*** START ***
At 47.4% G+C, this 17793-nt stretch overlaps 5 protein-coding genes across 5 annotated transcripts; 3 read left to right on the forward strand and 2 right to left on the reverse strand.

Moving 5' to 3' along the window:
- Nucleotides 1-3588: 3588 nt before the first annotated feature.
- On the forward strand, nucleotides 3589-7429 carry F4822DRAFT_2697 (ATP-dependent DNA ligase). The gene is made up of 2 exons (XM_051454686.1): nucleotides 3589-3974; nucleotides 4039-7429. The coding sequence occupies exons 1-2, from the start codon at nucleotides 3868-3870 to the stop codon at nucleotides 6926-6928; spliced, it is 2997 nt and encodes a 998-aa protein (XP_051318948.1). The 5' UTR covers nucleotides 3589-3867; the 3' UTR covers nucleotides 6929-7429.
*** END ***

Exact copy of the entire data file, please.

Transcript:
At 47.4% G+C, this 17793-nt stretch overlaps 5 protein-coding genes across 5 annotated transcripts; 3 read left to right on the forward strand and 2 right to left on the reverse strand.

Moving 5' to 3' along the window:
- Nucleotides 1-3588: 3588 nt before the first annotated feature.
- On the forward strand, nucleotides 3589-7429 carry F4822DRAFT_2697 (ATP-dependent DNA ligase). The gene is made up of 2 exons (XM_051454686.1): nucleotides 3589-3974; nucleotides 4039-7429. The coding sequence occupies exons 1-2, from the start codon at nucleotides 3868-3870 to the stop codon at nucleotides 6926-6928; spliced, it is 2997 nt and encodes a 998-aa protein (XP_051318948.1). The 5' UTR covers nucleotides 3589-3867; the 3' UTR covers nucleotides 6929-7429.